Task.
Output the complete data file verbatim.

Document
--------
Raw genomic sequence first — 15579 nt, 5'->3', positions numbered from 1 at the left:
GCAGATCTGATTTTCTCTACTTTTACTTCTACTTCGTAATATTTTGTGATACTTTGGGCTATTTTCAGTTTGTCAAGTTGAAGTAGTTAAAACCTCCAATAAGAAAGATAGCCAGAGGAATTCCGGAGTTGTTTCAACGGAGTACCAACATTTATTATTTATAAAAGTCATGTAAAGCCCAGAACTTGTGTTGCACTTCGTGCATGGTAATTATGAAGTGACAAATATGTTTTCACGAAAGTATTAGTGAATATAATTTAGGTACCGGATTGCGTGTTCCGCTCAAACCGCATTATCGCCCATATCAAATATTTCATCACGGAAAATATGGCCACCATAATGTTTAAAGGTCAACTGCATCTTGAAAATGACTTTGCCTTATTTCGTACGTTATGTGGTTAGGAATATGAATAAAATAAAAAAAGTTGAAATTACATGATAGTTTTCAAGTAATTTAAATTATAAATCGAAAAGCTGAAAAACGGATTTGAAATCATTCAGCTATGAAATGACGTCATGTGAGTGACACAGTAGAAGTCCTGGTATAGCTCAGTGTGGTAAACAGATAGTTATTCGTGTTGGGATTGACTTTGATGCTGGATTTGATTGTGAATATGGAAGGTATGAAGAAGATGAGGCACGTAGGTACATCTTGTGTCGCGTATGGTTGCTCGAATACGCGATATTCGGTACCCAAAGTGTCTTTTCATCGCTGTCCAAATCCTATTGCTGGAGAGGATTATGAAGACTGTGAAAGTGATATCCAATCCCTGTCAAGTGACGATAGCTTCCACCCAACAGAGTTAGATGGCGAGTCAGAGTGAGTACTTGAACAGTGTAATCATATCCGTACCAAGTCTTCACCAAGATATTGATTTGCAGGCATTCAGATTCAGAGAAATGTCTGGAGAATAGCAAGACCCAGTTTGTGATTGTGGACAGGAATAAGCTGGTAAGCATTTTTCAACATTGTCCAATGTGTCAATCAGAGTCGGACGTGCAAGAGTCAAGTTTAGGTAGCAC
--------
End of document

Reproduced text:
Raw genomic sequence first — 15579 nt, 5'->3', positions numbered from 1 at the left:
GCAGATCTGATTTTCTCTACTTTTACTTCTACTTCGTAATATTTTGTGATACTTTGGGCTATTTTCAGTTTGTCAAGTTGAAGTAGTTAAAACCTCCAATAAGAAAGATAGCCAGAGGAATTCCGGAGTTGTTTCAACGGAGTACCAACATTTATTATTTATAAAAGTCATGTAAAGCCCAGAACTTGTGTTGCACTTCGTGCATGGTAATTATGAAGTGACAAATATGTTTTCACGAAAGTATTAGTGAATATAATTTAGGTACCGGATTGCGTGTTCCGCTCAAACCGCATTATCGCCCATATCAAATATTTCATCACGGAAAATATGGCCACCATAATGTTTAAAGGTCAACTGCATCTTGAAAATGACTTTGCCTTATTTCGTACGTTATGTGGTTAGGAATATGAATAAAATAAAAAAAGTTGAAATTACATGATAGTTTTCAAGTAATTTAAATTATAAATCGAAAAGCTGAAAAACGGATTTGAAATCATTCAGCTATGAAATGACGTCATGTGAGTGACACAGTAGAAGTCCTGGTATAGCTCAGTGTGGTAAACAGATAGTTATTCGTGTTGGGATTGACTTTGATGCTGGATTTGATTGTGAATATGGAAGGTATGAAGAAGATGAGGCACGTAGGTACATCTTGTGTCGCGTATGGTTGCTCGAATACGCGATATTCGGTACCCAAAGTGTCTTTTCATCGCTGTCCAAATCCTATTGCTGGAGAGGATTATGAAGACTGTGAAAGTGATATCCAATCCCTGTCAAGTGACGATAGCTTCCACCCAACAGAGTTAGATGGCGAGTCAGAGTGAGTACTTGAACAGTGTAATCATATCCGTACCAAGTCTTCACCAAGATATTGATTTGCAGGCATTCAGATTCAGAGAAATGTCTGGAGAATAGCAAGACCCAGTTTGTGATTGTGGACAGGAATAAGCTGGTAAGCATTTTTCAACATTGTCCAATGTGTCAATCAGAGTCGGACGTGCAAGAGTCAAGTTTAGGTAGCAC